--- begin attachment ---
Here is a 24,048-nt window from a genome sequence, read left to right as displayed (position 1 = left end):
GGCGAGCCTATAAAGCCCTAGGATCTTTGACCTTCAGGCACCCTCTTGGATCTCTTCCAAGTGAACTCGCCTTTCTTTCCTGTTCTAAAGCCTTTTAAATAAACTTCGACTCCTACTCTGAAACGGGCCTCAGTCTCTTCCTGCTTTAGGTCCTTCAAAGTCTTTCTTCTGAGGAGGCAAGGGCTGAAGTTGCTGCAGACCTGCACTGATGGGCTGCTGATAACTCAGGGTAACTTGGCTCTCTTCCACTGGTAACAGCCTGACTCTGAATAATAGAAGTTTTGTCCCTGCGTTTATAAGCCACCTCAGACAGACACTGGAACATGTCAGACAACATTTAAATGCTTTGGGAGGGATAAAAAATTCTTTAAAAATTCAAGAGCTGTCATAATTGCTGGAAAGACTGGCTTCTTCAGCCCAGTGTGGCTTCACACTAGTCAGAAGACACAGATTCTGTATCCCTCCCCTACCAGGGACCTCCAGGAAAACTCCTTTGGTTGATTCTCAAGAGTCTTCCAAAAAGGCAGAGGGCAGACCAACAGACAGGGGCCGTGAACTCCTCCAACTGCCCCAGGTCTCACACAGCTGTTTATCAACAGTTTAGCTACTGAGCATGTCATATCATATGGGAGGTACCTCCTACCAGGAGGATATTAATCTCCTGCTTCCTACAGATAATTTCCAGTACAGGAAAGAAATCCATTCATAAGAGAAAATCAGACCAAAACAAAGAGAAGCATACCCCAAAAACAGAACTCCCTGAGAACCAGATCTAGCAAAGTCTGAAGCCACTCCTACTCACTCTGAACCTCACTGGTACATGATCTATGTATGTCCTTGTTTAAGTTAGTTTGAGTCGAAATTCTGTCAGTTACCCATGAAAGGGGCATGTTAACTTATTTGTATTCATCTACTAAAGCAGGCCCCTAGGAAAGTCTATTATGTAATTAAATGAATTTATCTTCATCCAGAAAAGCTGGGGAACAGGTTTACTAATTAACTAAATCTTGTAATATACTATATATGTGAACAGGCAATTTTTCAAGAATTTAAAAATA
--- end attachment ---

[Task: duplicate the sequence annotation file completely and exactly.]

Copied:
Here is a 24,048-nt window from a genome sequence, read left to right as displayed (position 1 = left end):
GGCGAGCCTATAAAGCCCTAGGATCTTTGACCTTCAGGCACCCTCTTGGATCTCTTCCAAGTGAACTCGCCTTTCTTTCCTGTTCTAAAGCCTTTTAAATAAACTTCGACTCCTACTCTGAAACGGGCCTCAGTCTCTTCCTGCTTTAGGTCCTTCAAAGTCTTTCTTCTGAGGAGGCAAGGGCTGAAGTTGCTGCAGACCTGCACTGATGGGCTGCTGATAACTCAGGGTAACTTGGCTCTCTTCCACTGGTAACAGCCTGACTCTGAATAATAGAAGTTTTGTCCCTGCGTTTATAAGCCACCTCAGACAGACACTGGAACATGTCAGACAACATTTAAATGCTTTGGGAGGGATAAAAAATTCTTTAAAAATTCAAGAGCTGTCATAATTGCTGGAAAGACTGGCTTCTTCAGCCCAGTGTGGCTTCACACTAGTCAGAAGACACAGATTCTGTATCCCTCCCCTACCAGGGACCTCCAGGAAAACTCCTTTGGTTGATTCTCAAGAGTCTTCCAAAAAGGCAGAGGGCAGACCAACAGACAGGGGCCGTGAACTCCTCCAACTGCCCCAGGTCTCACACAGCTGTTTATCAACAGTTTAGCTACTGAGCATGTCATATCATATGGGAGGTACCTCCTACCAGGAGGATATTAATCTCCTGCTTCCTACAGATAATTTCCAGTACAGGAAAGAAATCCATTCATAAGAGAAAATCAGACCAAAACAAAGAGAAGCATACCCCAAAAACAGAACTCCCTGAGAACCAGATCTAGCAAAGTCTGAAGCCACTCCTACTCACTCTGAACCTCACTGGTACATGATCTATGTATGTCCTTGTTTAAGTTAGTTTGAGTCGAAATTCTGTCAGTTACCCATGAAAGGGGCATGTTAACTTATTTGTATTCATCTACTAAAGCAGGCCCCTAGGAAAGTCTATTATGTAATTAAATGAATTTATCTTCATCCAGAAAAGCTGGGGAACAGGTTTACTAATTAACTAAATCTTGTAATATACTATATATGTGAACAGGCAATTTTTCAAGAATTTAAAAATA